Saturday, November 6, 2010

Third Annual Jane Austen Festival in Louisville was too good

The Third Annual Jane Austen festival in Louisville, Kentucky, was too good, but, to borrow from Jane's own words in Mansfield Park, "nobody minds having what is too good for them" and indeed, my daughter Rachel, and I did not mind at all.

Held July 10th and 11th at the Historic Locust Grove, and sponsored by the Jane Austen Society of North American, Greater Louisville Region, it exceeded all our expectations as attendees of last year's festival.

We took part in many of the activities we enjoyed last year including shopping in Meryton, the Regency fashion show and, of course, Afternoon tea. This year, however, we took in a few new presentations. From the sidelines, we caught Ed Maeder's discussion on period hats. (Maeder is the creator of bonnets for the PBS documentary on Dolly Madison.)

And, if that weren't enough to satisfy all hardcore Janeites, the other presenter, Kim Wilson, author of "Tea with Jane Austen" and "In the Garden with Jane Austen" was, by any standard, much, much too good. As a longtime devotee of "Tea with Jane Austen", it was a real treat to be sitting front row center to hear Kim Wilson discuss the importance of tea in Jane's life and literature. Among her many insightful and amusing observations was Ms. Wilson's commentary on a passage from Pride and Prejudice where Mr. Darcy's preference for coffee over tea had nothing to do with the beverage, but who was serving it. At a large party held at Longbourn, when Darcy returns to the parlor after the requisite separation of the sexes after dinner, he chooses to be served the inferior tasting coffee, instead of a more flavorful cup of tea, because Elizabeth Bennett had been assigned the charge of the less desirable hot drink. This sacrifice only proved how unquestionably fond he had to be of her.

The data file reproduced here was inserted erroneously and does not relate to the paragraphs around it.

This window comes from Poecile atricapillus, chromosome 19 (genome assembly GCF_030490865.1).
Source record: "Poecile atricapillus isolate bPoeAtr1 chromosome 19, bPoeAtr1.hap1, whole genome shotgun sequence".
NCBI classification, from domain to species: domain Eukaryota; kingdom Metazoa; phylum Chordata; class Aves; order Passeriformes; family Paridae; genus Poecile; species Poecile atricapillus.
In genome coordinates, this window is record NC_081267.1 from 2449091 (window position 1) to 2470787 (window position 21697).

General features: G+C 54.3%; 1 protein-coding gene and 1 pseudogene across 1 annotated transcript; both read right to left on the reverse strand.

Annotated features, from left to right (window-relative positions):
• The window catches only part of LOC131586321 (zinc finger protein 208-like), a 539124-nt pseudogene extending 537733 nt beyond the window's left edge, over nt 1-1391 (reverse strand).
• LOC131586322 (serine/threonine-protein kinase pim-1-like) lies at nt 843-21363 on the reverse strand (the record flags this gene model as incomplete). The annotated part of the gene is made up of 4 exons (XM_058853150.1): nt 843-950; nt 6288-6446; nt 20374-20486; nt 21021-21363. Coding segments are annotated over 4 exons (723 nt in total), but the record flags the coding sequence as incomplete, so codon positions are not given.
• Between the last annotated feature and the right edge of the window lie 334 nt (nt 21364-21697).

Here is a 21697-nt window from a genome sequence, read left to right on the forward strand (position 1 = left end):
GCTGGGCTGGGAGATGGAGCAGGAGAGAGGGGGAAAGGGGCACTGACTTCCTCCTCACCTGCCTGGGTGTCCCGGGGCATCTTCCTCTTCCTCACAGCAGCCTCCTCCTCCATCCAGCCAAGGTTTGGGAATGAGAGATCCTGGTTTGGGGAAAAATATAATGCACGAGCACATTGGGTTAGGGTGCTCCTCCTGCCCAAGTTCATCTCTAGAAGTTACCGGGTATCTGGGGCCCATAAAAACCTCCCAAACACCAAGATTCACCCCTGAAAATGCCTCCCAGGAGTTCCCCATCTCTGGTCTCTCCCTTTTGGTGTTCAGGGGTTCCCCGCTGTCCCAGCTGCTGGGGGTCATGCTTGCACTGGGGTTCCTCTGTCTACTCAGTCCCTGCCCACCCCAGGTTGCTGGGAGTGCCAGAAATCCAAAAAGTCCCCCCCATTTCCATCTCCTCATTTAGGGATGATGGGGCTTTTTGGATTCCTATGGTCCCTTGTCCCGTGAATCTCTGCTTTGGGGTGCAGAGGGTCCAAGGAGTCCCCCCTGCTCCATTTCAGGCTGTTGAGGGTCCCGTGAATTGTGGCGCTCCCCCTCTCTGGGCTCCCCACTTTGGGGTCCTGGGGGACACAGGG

We also met up with the superb hostess and organizer, Bonnie Weiss, and many familiar faces from last year's event. At Afternoon tea, we had a great time with new friends: another mother and daughter team from Mississippi. At the Jane Austen Festival, there are no strangers, just friends yet to be introduced.

The only change Rachel requested for next year's festival is that I do not schedule our Afternoon tea at the same time as the "Dressing Mr. Darcy" event, which I have done for the past two years. Yes, I do agree, next year, we will try to work in every event, including being in the audience for the donning of attire on the most popular of Jane Austen's Prince Charmings. Can it get any better than that? Well, we already know it will be too good, and surely, there's no one who will mind that at all.

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